Fiscal policy is important because it regulates government spending and taxation. Fiscal policy controls decisions made at the local, national and federal government levels, such as goods, services and products purchased, appropriate levels of taxation and government financial programs. Fiscal policies affect specific population segments, such as the middle class and people living in certain states, and influence the national economy.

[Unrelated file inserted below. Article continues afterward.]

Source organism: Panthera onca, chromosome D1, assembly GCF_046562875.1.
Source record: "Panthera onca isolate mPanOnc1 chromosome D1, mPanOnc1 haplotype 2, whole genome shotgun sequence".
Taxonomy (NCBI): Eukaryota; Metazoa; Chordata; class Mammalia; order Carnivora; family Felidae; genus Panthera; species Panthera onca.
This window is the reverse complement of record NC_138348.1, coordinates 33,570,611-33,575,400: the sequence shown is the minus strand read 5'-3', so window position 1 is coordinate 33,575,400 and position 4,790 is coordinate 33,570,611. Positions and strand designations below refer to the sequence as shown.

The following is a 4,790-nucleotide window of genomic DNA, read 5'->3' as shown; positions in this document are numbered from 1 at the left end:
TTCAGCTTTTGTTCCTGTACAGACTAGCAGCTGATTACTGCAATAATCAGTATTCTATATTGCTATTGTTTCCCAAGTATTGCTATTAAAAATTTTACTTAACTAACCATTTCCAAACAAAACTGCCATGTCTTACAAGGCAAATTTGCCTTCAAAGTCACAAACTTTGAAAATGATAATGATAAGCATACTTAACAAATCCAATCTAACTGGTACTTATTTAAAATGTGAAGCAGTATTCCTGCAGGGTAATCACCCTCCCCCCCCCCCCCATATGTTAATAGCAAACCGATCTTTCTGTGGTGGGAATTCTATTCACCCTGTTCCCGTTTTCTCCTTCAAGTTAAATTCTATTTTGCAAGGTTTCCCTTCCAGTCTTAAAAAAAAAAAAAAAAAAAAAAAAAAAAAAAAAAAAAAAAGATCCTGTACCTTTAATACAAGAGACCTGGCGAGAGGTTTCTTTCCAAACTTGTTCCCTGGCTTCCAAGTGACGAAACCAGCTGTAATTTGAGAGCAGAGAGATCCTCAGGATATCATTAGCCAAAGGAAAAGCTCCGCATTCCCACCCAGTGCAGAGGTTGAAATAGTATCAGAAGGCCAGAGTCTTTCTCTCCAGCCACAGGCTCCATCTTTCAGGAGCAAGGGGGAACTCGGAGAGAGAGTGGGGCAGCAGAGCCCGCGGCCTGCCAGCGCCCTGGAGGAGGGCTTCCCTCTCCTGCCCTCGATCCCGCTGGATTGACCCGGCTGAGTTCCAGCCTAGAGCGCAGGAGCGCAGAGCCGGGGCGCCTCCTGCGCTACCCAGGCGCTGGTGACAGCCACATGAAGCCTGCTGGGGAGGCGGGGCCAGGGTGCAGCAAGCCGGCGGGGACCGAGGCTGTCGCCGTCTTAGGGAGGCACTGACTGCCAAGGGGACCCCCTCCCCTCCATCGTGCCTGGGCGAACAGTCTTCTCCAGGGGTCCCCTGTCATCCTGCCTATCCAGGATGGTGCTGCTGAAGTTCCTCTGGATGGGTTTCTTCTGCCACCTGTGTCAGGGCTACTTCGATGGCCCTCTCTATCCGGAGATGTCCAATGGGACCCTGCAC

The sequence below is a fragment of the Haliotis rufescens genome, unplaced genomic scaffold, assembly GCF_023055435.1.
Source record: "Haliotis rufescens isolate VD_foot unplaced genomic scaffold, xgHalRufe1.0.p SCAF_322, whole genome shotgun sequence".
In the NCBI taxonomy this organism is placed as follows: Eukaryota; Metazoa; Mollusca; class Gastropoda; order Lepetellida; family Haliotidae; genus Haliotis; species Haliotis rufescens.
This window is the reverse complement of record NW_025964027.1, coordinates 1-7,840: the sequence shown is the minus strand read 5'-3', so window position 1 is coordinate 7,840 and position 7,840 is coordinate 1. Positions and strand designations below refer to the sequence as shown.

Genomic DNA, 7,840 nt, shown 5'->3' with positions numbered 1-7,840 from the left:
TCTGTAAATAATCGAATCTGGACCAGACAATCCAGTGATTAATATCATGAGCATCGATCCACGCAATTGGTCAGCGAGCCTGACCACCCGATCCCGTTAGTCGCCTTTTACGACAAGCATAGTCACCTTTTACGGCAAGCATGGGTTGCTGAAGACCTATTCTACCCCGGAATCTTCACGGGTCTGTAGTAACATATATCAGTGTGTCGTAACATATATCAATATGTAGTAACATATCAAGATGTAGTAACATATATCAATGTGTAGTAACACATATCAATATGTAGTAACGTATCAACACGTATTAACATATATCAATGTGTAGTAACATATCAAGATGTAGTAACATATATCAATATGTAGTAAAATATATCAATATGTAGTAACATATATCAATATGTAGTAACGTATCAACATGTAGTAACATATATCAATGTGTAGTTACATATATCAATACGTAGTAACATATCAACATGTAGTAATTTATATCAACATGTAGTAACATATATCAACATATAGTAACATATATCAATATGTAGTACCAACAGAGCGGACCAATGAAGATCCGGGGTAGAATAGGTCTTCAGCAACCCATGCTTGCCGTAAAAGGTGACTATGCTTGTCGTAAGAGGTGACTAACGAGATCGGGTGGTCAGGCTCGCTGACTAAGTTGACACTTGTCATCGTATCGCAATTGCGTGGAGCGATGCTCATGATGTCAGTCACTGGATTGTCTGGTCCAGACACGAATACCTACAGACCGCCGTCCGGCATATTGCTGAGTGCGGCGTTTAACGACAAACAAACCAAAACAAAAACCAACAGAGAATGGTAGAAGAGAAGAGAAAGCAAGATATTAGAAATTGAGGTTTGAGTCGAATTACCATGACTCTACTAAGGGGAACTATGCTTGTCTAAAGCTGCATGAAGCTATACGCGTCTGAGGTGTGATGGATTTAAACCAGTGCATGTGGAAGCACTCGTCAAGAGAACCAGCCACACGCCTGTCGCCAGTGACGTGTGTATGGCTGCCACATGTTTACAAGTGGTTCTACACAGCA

Fiscal policies wax and wane with economic conditions. Fiscal policy restricts when government revenue exceeds spending. However, it loosens when government spending outpaces revenue. Fiscal policy produces short-term and long-term economic effects. Fiscal policy initially impacts the national economy by controlling demand for goods and services. The government increases aggregate demand by stabilizing tax rates and increasing expenditures. It also boosts demand through tax cuts and increased transfer payments. These measures increase average household income levels, encouraging consumer spending. Fiscal policy also influences exchange rate and trade balance in the international economic arena. Fiscal expansion prompts higher interest rates, as the government borrows money to attract foreign capital and investments. In addition to regulating the demand side of the economy, fiscal policy influences economic output. After the government raises demand for goods and services, production increases, as does prices of goods and services. Fiscal policy gives the government power to correct economic imbalances during recessions and depressions as well.